Sometimes the dated benches just work better than the newer versions. This applies to IOMeter as well, where different versions were more / less compressible as far as the data written, which translated to artificially high results on some models.
That Enthusiast user looks so
That Enthusiast user looks so happy. If only we could all be like that.
Good review as always Allyn, happy to see OCZ focusing on longevity. Though it is apparent that the SATA 3 pipeline is now a barrier.
How long is the endurance.
How long is the endurance. 50GB a day does not mean much if it is rated for 50GB a day for 1 month.
These companies need to list the total write endurance and not pull to borderline false advertising/ trick that you will find with some products (eg the vuezone advertising 6 month battery life, but if only used for 5 minutes per day (this you only get the rated life if it is placed in a location where there will be at most 5 minutes of movement a day)
edit: it seems they list it as 50GB per day for 5 years though the warranty does not cover writing it to death.
They clearly state 50GB per
They clearly state 50GB per day for 5 years, so they should honor the warranty at that level of writes. I do agree that's pretty steep for a consumer drive. It's doubtful a typical user will hit 10% of that.
I still cannot see how ssd’s
I still cannot see how ssd’s to be used for storage, 500GB and up, priced around $1.00/GB are not too expensive for most of us. It seems that is where the price has been for quite some time. I get that you made the initial msrp a negative, but you did so with a caveat. I am not suggesting that ssd pricing should be in line with hard drives, but the premium for ssd’s to be used for storage seems way too much after all these years. From all the podcasts I have listened to over the years, I get that you have enough money to buy everything ten times over, but you must remember that most of us do not. I only wish demand would support me, but obviously the ssd manufactures see no reason to lower the price. Wish you would stop condoning the pricing, especially when they keep using nand with shorter lifespans to justify a less expensive drive and not make the drive less expensive.
you have to wonder what will
you have to wonder what will become of OCZ
with its stock falling 40% in short time.
Saw the game level load times
Saw the game level load times on Tech Report…I`ll keep my WDCB 1TB
If I`m waiting 12-13 seconds for an SSD , I can wait another 8 seconds…big deal.
If the SSD loaded INSTANTLY….that would be different.
Doesn`t say if you are using
Doesn`t say if you are using W8.1 or 7.
According to Paul Thurrott , 8 is massively faster on file copy as compared to 7. Night/day difference.
Thurrott is right – for
Thurrott is right – for copies done within the Explorer GUI. Our test is done via the command line, and is not subject to that speed difference.
I just want an answer to this
I just want an answer to this question, please. If I get an SSD and load it with my OS and most used / fav. programs. At this point the drive is 80-90% full (because I’m cheap and bought a small ssd 64-128GB). If I use the SSD over the next five years will the remaining 10-20% of the drive be hammered with read/writes because its the only spare space, or do drives actively shift data around (even parts of the flash storing my win 7 dll files for example) so the same spare blocks don’t get used over & over. Quoting a warranty if a drive is completely empty and filled with xGB everyday is one thing, in the real world I would have my SSD filled with only a small amount of space spare every day. Thanks anyone who has/knows the answer.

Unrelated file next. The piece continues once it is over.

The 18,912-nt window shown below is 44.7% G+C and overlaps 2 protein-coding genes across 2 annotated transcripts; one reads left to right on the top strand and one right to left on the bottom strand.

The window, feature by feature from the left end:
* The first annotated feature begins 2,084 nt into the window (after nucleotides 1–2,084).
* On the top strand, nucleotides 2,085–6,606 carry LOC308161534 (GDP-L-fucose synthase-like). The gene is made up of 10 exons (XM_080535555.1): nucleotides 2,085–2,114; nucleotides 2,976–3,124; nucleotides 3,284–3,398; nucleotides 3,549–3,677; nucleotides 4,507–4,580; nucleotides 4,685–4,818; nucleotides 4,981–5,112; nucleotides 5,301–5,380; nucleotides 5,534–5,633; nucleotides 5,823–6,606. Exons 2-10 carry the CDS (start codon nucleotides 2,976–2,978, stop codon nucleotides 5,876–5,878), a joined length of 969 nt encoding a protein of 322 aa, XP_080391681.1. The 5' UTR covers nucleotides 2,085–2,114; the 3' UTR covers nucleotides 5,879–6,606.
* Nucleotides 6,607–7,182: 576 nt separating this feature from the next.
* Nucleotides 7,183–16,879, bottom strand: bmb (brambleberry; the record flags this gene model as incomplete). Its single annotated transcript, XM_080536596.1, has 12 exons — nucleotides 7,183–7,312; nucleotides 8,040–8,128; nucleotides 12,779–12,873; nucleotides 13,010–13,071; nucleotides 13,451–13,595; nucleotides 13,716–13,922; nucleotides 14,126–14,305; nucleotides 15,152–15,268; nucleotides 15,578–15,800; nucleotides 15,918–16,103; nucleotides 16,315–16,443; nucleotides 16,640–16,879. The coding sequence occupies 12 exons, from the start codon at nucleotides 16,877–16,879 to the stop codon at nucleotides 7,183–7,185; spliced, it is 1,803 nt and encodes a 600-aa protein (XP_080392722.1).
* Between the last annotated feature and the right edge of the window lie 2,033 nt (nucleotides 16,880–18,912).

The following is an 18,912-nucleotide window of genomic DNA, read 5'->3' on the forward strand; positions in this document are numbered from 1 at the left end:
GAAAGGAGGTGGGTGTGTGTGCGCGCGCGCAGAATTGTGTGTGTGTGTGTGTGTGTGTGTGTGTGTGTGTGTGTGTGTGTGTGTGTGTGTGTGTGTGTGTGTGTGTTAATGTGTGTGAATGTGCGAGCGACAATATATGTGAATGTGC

I am in the same boat. I am
I am in the same boat. I am sorry I do not have an answer, but I would certainly hope the manufactures wrote algorithms in the firmware to guard against this. It also occurs to me that I don’t write gigs of data to my small op sys/program ssd. Actually, when I thing about it, I doubt there are that many writes to the op sys/program drive, but rather a lot of reads. One of my intel x25 m80 ssd’s that I have had for years and use it for this purpose is still close to 100% life and top health according to the intel ssd toolbox. Having said all that, I think we are probably fine.
SSDs implement wear leveling.
SSDs implement wear leveling. Data that is 'stagnant' is not really so. The SSD firmware will juggle this data around as other data is written to your 10-20%. In fact, if you filled / empted that 20% 5 times in a row, you would have written approximately one pass to the *entire* area of the SSD.
Thanks Allyn for the answer.
Thanks Allyn for the answer.
On paper it looks pretty
On paper it looks pretty good. After all the reliability issues this company has had in the past with other products, I might have held off for a while to look at actual RMA numbers.
Personally, I hope they have cleaned it up and we have another good competitor in the mix. However, I’ve been burned enough- I’m waiting before I jump on this one.
Allyn- you do good work.